On Saturday night, Ayers Gym was transformed into the French Quarter of New Orleans complete with live jazz music, swing dancing, and Cajun catering for the 34th annual Big Band Dance, the music program’s one and only fundraiser.
Attendees dance to the music.
Music Director Kent Kurrus explained, “It is the single fundraiser we do every year. I don't like to do fundraisers and if I'm going to do one it's going to be big, it's going to be music related.” The Big Band Dance typically raises over $20,000 every year. Jazz Band II, Jazz Band III, Concert Band and Orchestra played throughout the night. Senior Emma Denend, sophomore Charlie Smith, and sophomore Giovanni Vial, all members of Jazz Band III, sang solos and as a trio.
“Jazz is such a dying art right now,” said Vial, speaking on the importance of the Big Band Dance. “It spreads awareness, artistically speaking. Jazz is such an American invention, so I think it's pretty special in that way, especially here in this venue.”
Concert Band prepares to play.
Kurrus explained that “New Orleans is a hotbed for jazz and we kind of endorsed that theme with the food because we have jambalaya and other New Orleans style food here tonight.” Other parts of New Orleans culture incorporated into the dance were swing dancing and the Second Line Parade, a tradition where people dance behind the band (which is the First Line) as they wind around the dance floor. A swing dance lesson was taught by dance instructors James Kleinrath and Melody Singleton.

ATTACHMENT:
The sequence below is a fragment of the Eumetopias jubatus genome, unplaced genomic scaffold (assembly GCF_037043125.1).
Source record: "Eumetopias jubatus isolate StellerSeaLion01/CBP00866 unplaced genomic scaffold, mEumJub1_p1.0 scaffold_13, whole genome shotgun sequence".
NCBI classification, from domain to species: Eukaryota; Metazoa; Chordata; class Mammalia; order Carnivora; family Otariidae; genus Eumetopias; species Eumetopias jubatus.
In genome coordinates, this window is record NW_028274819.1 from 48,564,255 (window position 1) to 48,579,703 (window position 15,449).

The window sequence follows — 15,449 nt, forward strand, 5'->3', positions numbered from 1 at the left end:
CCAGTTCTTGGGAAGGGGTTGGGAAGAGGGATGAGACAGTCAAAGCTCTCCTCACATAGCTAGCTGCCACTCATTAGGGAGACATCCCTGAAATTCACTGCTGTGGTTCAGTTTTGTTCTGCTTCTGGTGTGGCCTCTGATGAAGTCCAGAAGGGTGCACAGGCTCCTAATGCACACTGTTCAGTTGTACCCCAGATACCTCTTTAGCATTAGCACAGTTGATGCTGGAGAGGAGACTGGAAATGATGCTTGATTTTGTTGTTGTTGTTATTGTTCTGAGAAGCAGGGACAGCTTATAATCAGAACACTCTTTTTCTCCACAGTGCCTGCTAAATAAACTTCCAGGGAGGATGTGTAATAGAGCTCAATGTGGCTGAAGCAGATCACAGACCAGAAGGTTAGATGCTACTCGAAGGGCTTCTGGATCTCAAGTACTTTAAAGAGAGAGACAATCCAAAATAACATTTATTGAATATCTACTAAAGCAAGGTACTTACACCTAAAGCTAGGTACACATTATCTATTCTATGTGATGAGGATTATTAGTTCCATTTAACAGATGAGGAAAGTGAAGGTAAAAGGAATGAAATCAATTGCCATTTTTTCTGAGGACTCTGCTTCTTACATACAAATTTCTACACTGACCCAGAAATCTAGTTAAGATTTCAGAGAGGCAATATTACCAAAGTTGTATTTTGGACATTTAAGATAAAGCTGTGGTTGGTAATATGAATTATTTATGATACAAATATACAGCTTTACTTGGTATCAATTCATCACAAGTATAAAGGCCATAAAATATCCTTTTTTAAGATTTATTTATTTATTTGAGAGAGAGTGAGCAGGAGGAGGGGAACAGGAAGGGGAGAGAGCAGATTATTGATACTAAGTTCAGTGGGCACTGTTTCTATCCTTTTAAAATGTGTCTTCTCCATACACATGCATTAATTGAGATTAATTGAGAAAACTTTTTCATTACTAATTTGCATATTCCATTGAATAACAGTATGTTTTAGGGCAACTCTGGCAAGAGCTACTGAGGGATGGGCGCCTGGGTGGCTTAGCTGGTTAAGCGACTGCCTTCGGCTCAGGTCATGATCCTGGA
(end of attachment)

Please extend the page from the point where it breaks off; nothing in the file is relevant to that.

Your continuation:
Senior Neel Sinha, who is a part of Jazz Band III and a student band called Band Sanitizer (they performed at both the Welcome Back Dance and Homecoming), said this while plucking at his guitar, “My favorite part about the Big Band Dance is the feeling of going up there and just watching everyone dance together on the dance floor. At other performances we are at the back and everyone's staring at us but in this one, everyone’s talking to each other by the tables, all spinning around swing dancing. It's really fun.”
The bleachers were decorated with colorful lights and posters.
Smith said that her favorite part of the Big Band Dance was the intimacy of the performances. “The best thing about the Big Band Dance is that it’s not on a stage, which sounds funny, but since I'm on the ground with everybody else I can make more gestures and eye contact with people and it feels a lot more personal than being up away on the stage.” She continued, “tonight I was really nervous because I had a sore throat. I was scared that it was going to be really raspy. But once I started singing and saw my friends’ faces, I immediately forgot about the nerves.”
Street lights set the scene.
“I just like the fact, especially when you see kids who are a part of M-A who are not in the band program and that they come here to dance and enjoy the evening” said Michelle King, mother of senior Alex King.
Liana Burfoot, a sophomore in Concert Band, said “The Big Band Dance is where all the bands come together. Everyone knows each other and we’re just like a great big family.”